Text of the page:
> No-one can explain why Xilinx (and others too) continue
> to recommend in this way the use of a package that was
> superseded by the better, more complete, properly
> standardised IEEE.NUMERIC_STD over a decade ago.
>


That would bring them up to the 90s now wouldn't it....only 15 or so years
behind the standards.

>
> The less satisfactory fix (hack) is to make the type
> of your constants explicit:
>
> if setup_sample = UNSIGNED'("1111111") then
>
> This is known as a "type qualification"; note the
> apostrophe between the type name and the opening
> parenthesis.
>


If for some reason you reeeeeally didn't want to properly define a constant
to do the job, I think using the type qualifier is better (not a hack)
since, even if the compiler has no ambiguity, the reader may and having the
type qualifier makes it explicit to the reader as to the intended
type...documentation comes in all forms.

Kevin Jennings


 
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Andy Peters
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Posts: n/a
 
      06-02-2008
On May 31, 4:53 pm, "KJ" <(E-Mail Removed)> wrote:
> "Jonathan Bromley" <(E-Mail Removed)> wrote in message
>
> news:(E-Mail Removed)...
>
> > On Sat, 31 May 2008 11:58:04 -0700 (PDT), nitrogenocide wrote:

>
> > Intriguingly, this exact issue came up here only a couple
> > of days ago.

>
> A regular conspiracy going on
>
> > It's almost certainly because you are accepting the goofy
> > Xilinx default VHDL code template which has, inter alia,

>
> > USE IEEE.STD_LOGIC_ARITH.all;

>
> > No-one can explain why Xilinx (and others too) continue
> > to recommend in this way the use of a package that was
> > superseded by the better, more complete, properly
> > standardised IEEE.NUMERIC_STD over a decade ago.

>
> That would bring them up to the 90s now wouldn't it....only 15 or so years
> behind the standards.


I opened up a Web Case about this. Let's see if they give a ****.

Oh, yeah, in that same Web Case, I suggested that their templates use:

if rising_edge(clk) then

instead of

if (clk'event and clk = '1') then

It's almost halfway through 2008 ...

=-a
 
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rickman
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Posts: n/a
 
      06-09-2008
On May 31, 3:43 pm, Jonathan Bromley <(E-Mail Removed)>
wrote:
> On Sat, 31 May 2008 11:58:04 -0700 (PDT), nitrogenocide wrote:
> >After running "check syntax", I get the following errors.
> >ERROR:HDLParsers:3292 - "D:/PFiles/SS08/SS08.vhd" Line 92. = has two
> >or more possible definitions in this scope. For example, parameter 2
> >(string value) can be: SIGNED or UNSIGNED

> [etc]
> >Line 92: if setup_sample = "1111111" then

>
> [etc]
>
> >The errors seem to be implying that I haven't specified these signals
> >as either signed or unsigned. But the following part of my code does
> >specify all these signals as unsigned

>
> Intriguingly, this exact issue came up here only a couple
> of days ago.
>
> It's almost certainly because you are accepting the goofy
> Xilinx default VHDL code template which has, inter alia,
>
> USE IEEE.STD_LOGIC_ARITH.all;
>
> No-one can explain why Xilinx (and others too) continue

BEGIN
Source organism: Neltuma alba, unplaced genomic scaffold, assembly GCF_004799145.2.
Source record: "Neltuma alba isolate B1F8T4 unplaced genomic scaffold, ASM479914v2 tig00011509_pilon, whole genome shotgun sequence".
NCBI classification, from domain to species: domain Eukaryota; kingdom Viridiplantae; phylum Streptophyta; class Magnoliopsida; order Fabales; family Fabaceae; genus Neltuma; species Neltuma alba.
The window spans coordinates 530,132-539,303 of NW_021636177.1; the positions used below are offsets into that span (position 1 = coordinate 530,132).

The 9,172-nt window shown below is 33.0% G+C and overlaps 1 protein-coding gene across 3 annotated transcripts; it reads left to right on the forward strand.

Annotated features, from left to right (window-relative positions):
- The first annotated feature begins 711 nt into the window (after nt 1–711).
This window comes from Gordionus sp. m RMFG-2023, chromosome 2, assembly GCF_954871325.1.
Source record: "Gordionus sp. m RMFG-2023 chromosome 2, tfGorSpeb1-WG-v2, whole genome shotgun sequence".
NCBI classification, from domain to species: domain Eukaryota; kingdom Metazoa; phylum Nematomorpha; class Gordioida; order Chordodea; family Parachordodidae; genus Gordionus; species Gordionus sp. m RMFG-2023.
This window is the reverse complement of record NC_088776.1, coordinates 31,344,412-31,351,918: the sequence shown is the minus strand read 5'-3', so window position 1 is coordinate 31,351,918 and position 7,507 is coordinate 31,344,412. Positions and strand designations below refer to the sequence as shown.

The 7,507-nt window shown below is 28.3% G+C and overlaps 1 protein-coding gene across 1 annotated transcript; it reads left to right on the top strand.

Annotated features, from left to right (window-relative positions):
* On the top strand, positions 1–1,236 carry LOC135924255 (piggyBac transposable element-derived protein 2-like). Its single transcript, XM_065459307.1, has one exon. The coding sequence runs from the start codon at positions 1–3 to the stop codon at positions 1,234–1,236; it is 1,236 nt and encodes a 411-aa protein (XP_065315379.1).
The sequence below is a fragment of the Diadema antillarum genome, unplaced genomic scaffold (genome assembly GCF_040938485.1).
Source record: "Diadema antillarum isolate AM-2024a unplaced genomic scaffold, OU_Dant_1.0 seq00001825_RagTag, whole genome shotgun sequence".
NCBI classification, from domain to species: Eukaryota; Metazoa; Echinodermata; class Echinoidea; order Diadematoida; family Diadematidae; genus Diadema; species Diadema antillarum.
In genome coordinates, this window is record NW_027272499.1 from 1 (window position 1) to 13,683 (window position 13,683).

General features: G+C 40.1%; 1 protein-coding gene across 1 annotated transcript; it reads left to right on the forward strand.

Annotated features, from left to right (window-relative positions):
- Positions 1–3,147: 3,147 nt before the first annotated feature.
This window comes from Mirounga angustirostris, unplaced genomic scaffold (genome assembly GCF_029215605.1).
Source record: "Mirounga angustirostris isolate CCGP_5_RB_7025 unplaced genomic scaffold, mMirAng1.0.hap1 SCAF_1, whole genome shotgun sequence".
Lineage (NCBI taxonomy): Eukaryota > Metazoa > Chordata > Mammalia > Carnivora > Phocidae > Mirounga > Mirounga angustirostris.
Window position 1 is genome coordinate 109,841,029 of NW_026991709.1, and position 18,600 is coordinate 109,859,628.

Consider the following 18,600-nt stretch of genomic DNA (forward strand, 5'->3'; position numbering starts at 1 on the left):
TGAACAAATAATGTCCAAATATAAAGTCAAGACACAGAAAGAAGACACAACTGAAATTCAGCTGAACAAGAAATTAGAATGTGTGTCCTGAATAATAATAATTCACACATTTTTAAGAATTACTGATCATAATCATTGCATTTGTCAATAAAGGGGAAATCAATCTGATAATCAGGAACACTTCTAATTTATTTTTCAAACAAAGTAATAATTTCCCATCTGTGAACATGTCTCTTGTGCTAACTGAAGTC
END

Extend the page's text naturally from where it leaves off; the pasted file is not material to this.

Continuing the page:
> to recommend in this way the use of a package that was
> superseded by the better, more complete, properly
> standardised IEEE.NUMERIC_STD over a decade ago.
>
> The specific issue is that STD_LOGIC_ARITH provides
> definitions of the "=" operator for all the following
> combinations of types:
>
> UNSIGNED = UNSIGNED
> UNSIGNED = SIGNED
> SIGNED = UNSIGNED
> SIGNED = SIGNED
>
> If the things on the opposite sides of the "=" are
> simple variables or signals, that's fine - but if they
> are expressions, or literals like your "111111", there
> is a type ambiguity because the literal might be either
> SIGNED or UNSIGNED, and VHDL can't work out which it is.
>
> The preferred fix is to replace STD_LOGIC_ARITH with
> NUMERIC_STD. This will fix the type ambiguity issue, but
> it may give you a few other compile errors because the
> conversion functions' names have changed: conv_integer()
> is now to_integer, and conv_unsigned() is now called
> to_unsigned(). Obviously, those will be rather easy
> to deal with. This is by far the most satisfactory
> solution. NUMERIC_STD defines equality for
> UNSIGNED=UNSIGNED and for SIGNED=SIGNED, but not
> for combinations of the two - so, in your comparison,
> there is only one possible interpretation of the
> constant and VHDL will get it right automatically.


I can't sat that Numemric_std is a panacea. VHDL is still a tough
language to master in terms of the strong typing. It is hard to even
figure out what the true nature of the problem is in many cases. Here
is one that I am currently dealing with. I just changed a number of
slvs to unsigned and now I get this error.

if (CTPCurCmd(VER_RNG) = '1') and (DataOutReg /= CTPCurCmd(DAT_RNG))
then

---No matching overload for "/="---

DataOutReg is slv and CTPCurCmd is unsigned. I thought that the two
types were "closely related" which means I don't have to use
conversions to intermix them. I also get errors when trying to
concatenate slv with unsigned. What exactly is wrong with either of
these? I guess it doesn't know what type to make the result of a
concatenation, but the equality comparison shouldn't have that
problem.

Rick
 
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Mike Treseler
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Posts: n/a
 
      06-09-2008
rickman wrote:

> ---No matching overload for "/="---
>
> DataOutReg is slv and CTPCurCmd is unsigned. I thought that the two
> types were "closely related" which means I don't have to use
> conversions to intermix them.


No, closely related means I can use
a cast instead of a conversion as in:

unsigned(DataOutReg) /= CTPCurCmd(DAT_RNG)

Let's look up the "/=" functions available
in the numeric_std source here:

http://www.cs.umbc.edu/help/VHDL/pac...umeric_std.vhd

function "/=" (L,R: UNSIGNED ) return BOOLEAN;